Working response to JC article of 29/9/2010 (see below)
Judaism has always placed great significance on names – and, in many cases, changes to names. Many biblical characters have had their names changed, either by divine instruction, as in the case of Abraham and Sarah, or voluntarily – as did Naomi in the book of Ruth. In Genesis chapter 17, our first patriarch’s gains an extra letter (a hei) in his name when it is changed from Abram (‘exalted father’) to Abraham (‘father of many’) while Sarah also gets the same letter appended to her name, though she must exchange it for a yud. (Abraham also has to trade something for his extra letter, but that’s another story – see Genesis 17:10). Naomi’s name change to Marah (which means bitter) is her own choice to reflect her sufferings (though this is more of a nickname as she is still Naomi in subsequent chapters of the book of Ruth).
The Jewish preoccupation with how to refer to ourselves and others is particularly apparent when it comes to talking about the Almighty. According to some sources, there are no less than 101 names for the Divine, and all of them are ways of circumlocuting the original and most holy Name, that was uttered only by the High Priest on Yom Kippur. Our deference to this manifests itself in the fact that many of us replace the ‘o’ with a hyphen when writing the name G-d in our mother tongue.
Indeed, even changes to vowels can have significance. When considering Isaiah’s verse ‘All your children shall be taught by the Eternal One and great shall be the peace of your children’ (54:13), the rabbis suggest a change to a vowel in the Hebrew word for ‘your children’ (banayich) to make it bonayich, which means ‘your builders’, emphasising the crucial role of children in shaping our (and their own) future.
So a single letter can have enormous significance. I have to confess that my decision to remove the letter ‘r’ from the end of my name has no great theological import, but when I read Gerald Jacobs’ interpretation of it (‘Shouldn’t rabbis be serious, for Pete’s sake?’ JC Sept 29) I wondered whether he was taking the ‘P’ (though that would have rendered my name completely unpronounceable.
His comments brought to mind an observation by the character Henry Pratt in David Nobbs’ book ‘Pratt of the Argus’, (now there are some names for Mr Jacobs to wrestle with) when a friend of his, who was training to be a priest was chided by his teacher for having a frivolous side to his nature, which might render him unsuitable for the priesthood. Henry responds: ‘Because he’s deeply confident about his basic seriousness. I think you aren’t confident enough about your seriousness to be remotely frivolous.’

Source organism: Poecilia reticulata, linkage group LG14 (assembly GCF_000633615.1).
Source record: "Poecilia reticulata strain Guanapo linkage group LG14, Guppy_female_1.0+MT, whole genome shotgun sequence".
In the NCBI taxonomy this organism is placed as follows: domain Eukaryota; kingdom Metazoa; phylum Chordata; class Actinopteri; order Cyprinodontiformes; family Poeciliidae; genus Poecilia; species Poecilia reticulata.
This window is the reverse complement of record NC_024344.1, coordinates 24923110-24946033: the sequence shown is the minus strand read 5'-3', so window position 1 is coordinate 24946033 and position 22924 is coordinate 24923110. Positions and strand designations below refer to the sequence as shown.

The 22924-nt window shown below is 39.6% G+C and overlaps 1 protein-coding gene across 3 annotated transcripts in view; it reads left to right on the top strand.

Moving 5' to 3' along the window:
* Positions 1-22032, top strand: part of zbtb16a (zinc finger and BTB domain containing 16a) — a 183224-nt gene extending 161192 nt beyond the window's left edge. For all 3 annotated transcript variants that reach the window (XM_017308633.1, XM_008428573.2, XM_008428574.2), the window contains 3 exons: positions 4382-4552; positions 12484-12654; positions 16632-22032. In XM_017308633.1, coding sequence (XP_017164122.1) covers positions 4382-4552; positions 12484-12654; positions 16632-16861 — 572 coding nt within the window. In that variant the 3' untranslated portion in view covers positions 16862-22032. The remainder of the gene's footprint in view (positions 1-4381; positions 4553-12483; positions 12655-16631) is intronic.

In fact, the article in question, suggesting that the presence of a consonant at the end of one’s name might somehow make one’s words wiser or demeanour more serious, actually emphasises a point I have endeavoured to make in the children’s book that Mr Jacobs was kind enough to mention. ‘The Secret of the £5 Etrog’ seeks to highlight how obsessed some individuals and organisations can often be with the finer details of appearance over essence, showing more concern for form than substance. The etrog in question is consigned to a box with other rejected etrogs simply because it has some external defect; the point surely is that it is a fruit of the Creator and worthy of as much respect and appreciation as any other. This metaphor can be extended to a variety of areas in our lives where we tend to judge books by their covers, so to speak, without bothering ourselves to look beyond the superficial in search of depth, sincerity and meaning.
The suggestion that certain names imply certain characteristics (I wore cowboy boots in my twenties, and my short-lived tennis career ended with an Achilles tendon rupture five years ago – though I do play guitar in my synagogue’s teenage band, the Shul of Rock) is surely another example of this superficiality. And the idea that someone might hear my thoughts on radio or read one of my books about Liberal Judaism, and then dismiss them on hearing that they were delivered or written by someone who had the temerity to drop a letter from his first name, is actually more insulting to them than it is to me.
If Gerald Jacobs would like to see the extent to which a rabbi called Pete meets his requirements for one called Peter, he is welcome to look at my website (naturally at www.rabbipete.co.uk), and in the meantime he – and perhaps all of us – would do well to be a little less influenced by external appearances and superficial concerns, and look for content and meaning in our religion and our lives.
The JC article: http://bit.ly/8Xl8B5